And then it was me on why I started taking part in Citizen Science and what I get out of it. There’s more about me here so I won’t repeat things (much) but my story is simple. I’m a latecomer to science after not studying it at school. The Apollo missions sparked a life-long interest in astronomy and astronomy was what I was hoping to get more involved in when, by chance, I found stardust@home and then Galaxy Zoo. I was in the right place at the right time. Science, it seemed, wanted volunteers to help out. Volunteers like me. Being involved in Citizen Science really has made a difference. It’s given me the confidence and motivation to start studying again and I’ve been lucky enough to be invited to several conferences like this one where I hope some of my enthusiasm rubs off. I really believe that if Citizen Science has been around when I was at school my story would have been very different. My closing comment was that I like to think that in a parallel universe I made it as a scientist but in this one I am happy to be a Citizen Scientist. The ripple of applause I got after that suggested it was a good idea to leave that bit in!
The UK Ladybird Survey
A question and answer session next with some good questions covering all aspects of Citizen Science. I can’t remember them all but we discussed things like:
- Are volunteers classifications accurate (yes – for Galaxy Zoo we are at least on a par with experts)
- What do you do about rogue classifiers (crowdsourcing has built in error correction)
- How are papers based on Citizen Science treated (just as rigorously as any others)
- How do we recruit volunteers (conventional and social media)
- How many people taking part visit the forum (not enough!!)
- And a couple of people asked how they could start their own Citizen Science project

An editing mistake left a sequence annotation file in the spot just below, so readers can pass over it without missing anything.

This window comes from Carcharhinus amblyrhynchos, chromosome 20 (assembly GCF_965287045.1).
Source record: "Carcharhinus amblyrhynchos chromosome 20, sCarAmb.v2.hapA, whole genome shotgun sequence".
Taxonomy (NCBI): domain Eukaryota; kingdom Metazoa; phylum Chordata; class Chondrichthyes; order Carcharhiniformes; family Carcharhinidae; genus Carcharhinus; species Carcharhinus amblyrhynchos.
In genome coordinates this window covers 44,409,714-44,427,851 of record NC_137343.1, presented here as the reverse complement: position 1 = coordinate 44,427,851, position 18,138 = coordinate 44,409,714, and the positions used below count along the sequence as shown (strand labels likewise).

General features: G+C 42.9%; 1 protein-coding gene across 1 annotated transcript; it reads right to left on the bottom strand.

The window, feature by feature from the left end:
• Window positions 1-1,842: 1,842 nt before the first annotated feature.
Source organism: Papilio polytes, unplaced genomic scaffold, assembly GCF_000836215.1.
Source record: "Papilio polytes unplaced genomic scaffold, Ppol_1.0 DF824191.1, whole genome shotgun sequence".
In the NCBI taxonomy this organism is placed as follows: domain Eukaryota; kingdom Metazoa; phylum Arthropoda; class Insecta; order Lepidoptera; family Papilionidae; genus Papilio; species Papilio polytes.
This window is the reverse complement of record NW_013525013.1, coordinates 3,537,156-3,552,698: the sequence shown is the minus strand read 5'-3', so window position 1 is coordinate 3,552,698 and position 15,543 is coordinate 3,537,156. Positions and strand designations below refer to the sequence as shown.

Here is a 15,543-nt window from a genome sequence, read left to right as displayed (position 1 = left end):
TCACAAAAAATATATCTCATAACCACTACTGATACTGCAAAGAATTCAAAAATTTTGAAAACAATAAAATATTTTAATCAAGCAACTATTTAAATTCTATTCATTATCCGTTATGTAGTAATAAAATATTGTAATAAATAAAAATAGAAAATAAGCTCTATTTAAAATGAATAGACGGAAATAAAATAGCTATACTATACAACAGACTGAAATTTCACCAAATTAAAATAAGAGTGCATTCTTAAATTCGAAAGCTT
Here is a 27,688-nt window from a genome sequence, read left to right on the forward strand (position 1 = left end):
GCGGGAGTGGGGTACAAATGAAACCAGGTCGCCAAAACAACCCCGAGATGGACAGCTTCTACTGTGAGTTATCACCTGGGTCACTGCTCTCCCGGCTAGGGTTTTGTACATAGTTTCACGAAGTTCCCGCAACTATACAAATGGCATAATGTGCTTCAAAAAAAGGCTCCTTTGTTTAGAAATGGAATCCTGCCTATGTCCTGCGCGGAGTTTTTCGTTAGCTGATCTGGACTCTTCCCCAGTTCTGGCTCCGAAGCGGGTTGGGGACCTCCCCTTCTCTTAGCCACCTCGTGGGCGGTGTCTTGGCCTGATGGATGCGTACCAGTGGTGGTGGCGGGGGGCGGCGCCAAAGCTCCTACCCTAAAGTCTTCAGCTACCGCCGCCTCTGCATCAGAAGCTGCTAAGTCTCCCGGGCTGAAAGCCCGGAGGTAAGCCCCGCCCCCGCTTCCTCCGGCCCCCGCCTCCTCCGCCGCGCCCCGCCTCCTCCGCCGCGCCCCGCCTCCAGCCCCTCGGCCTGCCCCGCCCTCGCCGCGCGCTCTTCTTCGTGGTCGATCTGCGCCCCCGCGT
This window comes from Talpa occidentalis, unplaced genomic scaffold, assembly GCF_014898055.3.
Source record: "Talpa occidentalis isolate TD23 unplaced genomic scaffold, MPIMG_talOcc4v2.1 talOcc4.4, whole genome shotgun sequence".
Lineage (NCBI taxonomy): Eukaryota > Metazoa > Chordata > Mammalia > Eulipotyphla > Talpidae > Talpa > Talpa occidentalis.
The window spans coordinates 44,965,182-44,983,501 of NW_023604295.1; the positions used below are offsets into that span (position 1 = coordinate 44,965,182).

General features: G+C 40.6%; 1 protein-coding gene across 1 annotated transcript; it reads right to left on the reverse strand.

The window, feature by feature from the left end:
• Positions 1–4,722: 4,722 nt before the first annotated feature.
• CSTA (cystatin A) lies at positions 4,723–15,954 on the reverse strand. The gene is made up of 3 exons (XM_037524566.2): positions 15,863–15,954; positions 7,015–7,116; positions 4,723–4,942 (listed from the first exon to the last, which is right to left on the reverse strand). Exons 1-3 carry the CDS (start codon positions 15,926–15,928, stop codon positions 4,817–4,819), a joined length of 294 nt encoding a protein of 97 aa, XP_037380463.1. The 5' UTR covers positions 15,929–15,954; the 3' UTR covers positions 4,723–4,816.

All good questions and nothing too tricky. I know there’s some scepticism and concern out there about using the general public to crunch data and get involved in the science but no-one brought this subject up directly although someone did ask if volunteers should be involved in leading the research. My answer was that I’m quite happy being led – being one of Chris’ 12,000 research assistants – but liked the fact that the data was made available so that people had the opportunity to do their own research if they wanted to. And the only way to allay the fears of the sceptics is to keep producing quality data and show that it works.
After that we had a bit of live audience participation in Moon Zoo Boulder Wars and kept our fingers crossed that the internet played nice. It did. And so did the audience.
The hour and a half went very quickly and judging by some of the lovely comments we received afterwards we achieved what we set out to. The Twitter comments were really positive too. You’ll find a storyfy of Day 2 here or on Twitter under #SCC2011 (though you’ll have to search for the right bit (we started at 14.15) in both cases!)
The conference tweet tag cloud by @andrea_fallas (great to see “citizen” in there!)
And the really good bit? We had lots of guests on both the Solar Stormwatch and Moon Zoo forums that night! I just hope some of them stay to see what all the fuss is about.